Successful bid: Lukoil-led group to explore 2nd field in Iraq
Only three blocks out of 12 were awarded in a two-day energy auction that ended Thursday reflecting reluctance of foreign investors to risk money in unexplored areas and operate amid Iraq’s continued political instability, overshadowing the country’s hopes for a rapid development of its huge oil and gas reserves.
Russian Bashneft was among the bidders but received no contract.
This is the second contract Lukoil has obtained in Iraq. A consortium led by the giant firm won a tender in 2009 to increase oil production at Iraq West Qurna-2, one of the world's largest oilfields with reserves estimated at 12.9 billion barrels of oil.
Lukoil plans to launch production at the field in early 2014. The company holds a 56.25% stake in the group, while Norway's Statoil has 18.75% and Iraq's state oil company the remaining 25%.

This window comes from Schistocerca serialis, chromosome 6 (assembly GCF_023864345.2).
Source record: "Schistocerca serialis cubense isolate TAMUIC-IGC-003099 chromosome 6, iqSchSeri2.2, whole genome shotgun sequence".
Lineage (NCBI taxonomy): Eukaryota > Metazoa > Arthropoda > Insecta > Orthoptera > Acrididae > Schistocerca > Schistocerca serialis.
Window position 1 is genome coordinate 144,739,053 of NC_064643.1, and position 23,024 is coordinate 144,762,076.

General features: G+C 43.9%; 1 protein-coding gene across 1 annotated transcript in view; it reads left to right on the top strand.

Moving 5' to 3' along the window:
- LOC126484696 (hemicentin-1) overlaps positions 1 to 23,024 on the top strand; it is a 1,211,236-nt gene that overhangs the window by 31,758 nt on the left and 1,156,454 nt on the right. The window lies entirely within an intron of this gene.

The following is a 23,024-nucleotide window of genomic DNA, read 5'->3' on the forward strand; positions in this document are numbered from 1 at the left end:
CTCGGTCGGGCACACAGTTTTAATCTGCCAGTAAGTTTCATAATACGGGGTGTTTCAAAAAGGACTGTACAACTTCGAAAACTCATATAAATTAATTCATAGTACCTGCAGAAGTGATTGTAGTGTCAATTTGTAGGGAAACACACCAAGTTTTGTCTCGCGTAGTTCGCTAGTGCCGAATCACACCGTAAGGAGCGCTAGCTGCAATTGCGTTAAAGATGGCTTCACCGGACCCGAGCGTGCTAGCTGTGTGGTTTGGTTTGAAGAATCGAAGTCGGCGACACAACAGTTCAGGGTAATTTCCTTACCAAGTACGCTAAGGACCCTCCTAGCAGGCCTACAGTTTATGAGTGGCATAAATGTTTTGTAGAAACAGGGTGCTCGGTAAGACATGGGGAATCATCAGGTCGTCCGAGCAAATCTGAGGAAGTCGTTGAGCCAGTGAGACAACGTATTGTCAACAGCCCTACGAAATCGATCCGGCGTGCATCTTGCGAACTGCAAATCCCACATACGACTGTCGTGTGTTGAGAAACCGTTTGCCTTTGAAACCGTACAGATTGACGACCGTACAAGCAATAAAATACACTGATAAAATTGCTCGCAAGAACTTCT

However, in March Statoil sold its 18.75% stake in West Qurna-2 to Lukoil, which so far has the richest foreign portfolio among Russian oil firms.
Iraq is offering foreign companies less attractive technical-service agreements – where they are paid a fee, but the deal does not allow them to profit jointly from the output.
“The Iraqi government offers technical-service contracts which require companies to rapidly reach high levels of output to compensate for the expenses and risk. For West Qurna-2 the daily output at which Lukoil can start making up for the expenses is 120 000 barrels. After covering all costs it will get only $1.50 a barrel irrespective of the price of oil. The new Iraqi field will bring Lukoil a much bigger sum – about $5.99 for each barrel of oil,” says Grigory Birg from Investcafe.
Another bid was offered to Pakistan Petroleum, which won gas Block 8 in Diyala and Wasit provinces in eastern Iraq.
The first day of the auction saw only one block taken by Kuwait Energy.